More and more Filipinos are joining Twitter but we have yet to put a distinctive Filipino mark on it, as distinct perhaps as the personalization many Filipinos once did on Friendster and what we do to our phones with themes, icons and ringtones.
The leading Twitter users in Manila have gone on to meet offline, with TweetUps (Twitter Meetups) sometimes gathering around a hundred Tweeps. Many of them, the best and brightest geeks, techies and new media denizens.
Online, there is #FollowFriday, a global phenomenon that originated elsewhere. Filipinos continue to do it, as a way of rewarding and spreading information about Tweeps we faithfully follow or admire.
Several times in the past year, Tweeps in the Philippines brought our joys and tears to Twitter: “Corazon Aquino” in her death, #blogwatch during the campaign, #juanvote during the elections, “Noynoy Aquino” and “Jojo Binay” when they won. Also, who could forget “Ondoy” when we tweeted for relief goods and volunteers?
Now, we have #sentisabado, a distinctly Filipino and hopefully soon-to-be “regular” Twitter event which started on August 28 and reached fever pitch on September 4. It helped that Filipinos, including netizens, had been pining for the positive in the aftermath of the August 23 hostage crisis and how our government responded to it. Perhaps last Aug. 28 and Sept. 4, we could not find anything more positive than looking back to when we were kids and enjoying the memories of years past.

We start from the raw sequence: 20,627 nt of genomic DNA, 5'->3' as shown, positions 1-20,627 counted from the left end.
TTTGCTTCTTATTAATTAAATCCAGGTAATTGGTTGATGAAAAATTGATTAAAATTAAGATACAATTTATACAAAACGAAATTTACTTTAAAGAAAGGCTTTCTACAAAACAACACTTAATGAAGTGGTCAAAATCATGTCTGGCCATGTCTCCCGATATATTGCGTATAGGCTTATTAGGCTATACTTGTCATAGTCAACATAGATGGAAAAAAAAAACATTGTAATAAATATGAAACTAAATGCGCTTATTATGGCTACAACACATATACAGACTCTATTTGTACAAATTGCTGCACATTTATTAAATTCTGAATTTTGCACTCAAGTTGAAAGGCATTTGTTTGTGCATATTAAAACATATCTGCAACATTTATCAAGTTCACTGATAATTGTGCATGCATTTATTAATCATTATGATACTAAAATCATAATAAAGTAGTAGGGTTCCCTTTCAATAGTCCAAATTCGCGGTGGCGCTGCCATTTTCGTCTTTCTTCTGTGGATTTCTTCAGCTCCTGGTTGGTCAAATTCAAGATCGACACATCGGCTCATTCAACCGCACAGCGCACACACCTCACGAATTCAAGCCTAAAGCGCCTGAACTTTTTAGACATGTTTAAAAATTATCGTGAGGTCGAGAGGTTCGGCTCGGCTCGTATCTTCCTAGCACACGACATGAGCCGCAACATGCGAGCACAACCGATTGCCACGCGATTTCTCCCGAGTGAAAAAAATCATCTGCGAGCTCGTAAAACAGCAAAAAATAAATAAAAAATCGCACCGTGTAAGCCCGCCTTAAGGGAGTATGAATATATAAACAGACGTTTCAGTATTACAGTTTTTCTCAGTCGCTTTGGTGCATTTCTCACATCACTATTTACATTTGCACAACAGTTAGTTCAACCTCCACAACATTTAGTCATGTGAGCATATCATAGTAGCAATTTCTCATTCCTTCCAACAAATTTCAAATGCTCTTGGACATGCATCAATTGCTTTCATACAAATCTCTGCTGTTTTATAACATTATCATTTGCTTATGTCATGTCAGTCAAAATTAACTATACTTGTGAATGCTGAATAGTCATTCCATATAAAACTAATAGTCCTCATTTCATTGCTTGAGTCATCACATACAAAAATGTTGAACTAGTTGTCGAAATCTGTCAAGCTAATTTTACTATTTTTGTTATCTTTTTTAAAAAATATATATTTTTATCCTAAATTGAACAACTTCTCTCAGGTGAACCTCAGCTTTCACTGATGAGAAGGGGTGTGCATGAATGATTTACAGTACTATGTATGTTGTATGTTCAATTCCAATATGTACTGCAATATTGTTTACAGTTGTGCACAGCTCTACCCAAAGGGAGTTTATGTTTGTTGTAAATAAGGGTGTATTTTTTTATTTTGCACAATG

It has been a few days since #sentisabado but many tweeps continue to use it and engage their Twitter followers. This could be a good sign that #sentisabado is here to stay as Filipinos have found something to unite around using this stellar platform called Twitter for quick, short bursts of wisdom, humor and musings.
Thanks to the creativity of Filipinos, I am confident that #sentisabado would only be the first Twitter phenomenon. Twitteria should expect more hashtags and Twitter trends from the Philippines in the future.
Call it anything – a respite, a momentary escape. But whether #sentisabado would lull netizens into forgeting about what we must do with the ugly present are sorely mistaken. If we proved anything, what tweeps did last Aug. 28 and Sept. 4 was that we could unite online and have a long and fresh memory of the past.
At the core of it, #sentisabado is a collective exercise of remembering. In remembering, we try not to forget. In trying not to forget, we share a collective memory and we prep ourselves to act so the best of the past, the best of now, and what we intend to make the best of the future, would come together — and ultimately make #sentisabado as fun 10, 20 or 30 years from now.
“Like” the #sentisabado Facebook Page.
Follow me on Twitter.
Read more about #sentisabado:
- Filipinos engage in ‘sentimental Saturday’ tweets | Yahoo! News
- Pinoys collectively reminisce via Sentisabado on Twitter | GMA News
- #sentisabado Conquers Twitter | GameOPS
- Philippines’ #sentisabado craze hits Twitter | Asian Correspondent
- How #SentiSabado made the Philippines a better place | New Media Philippines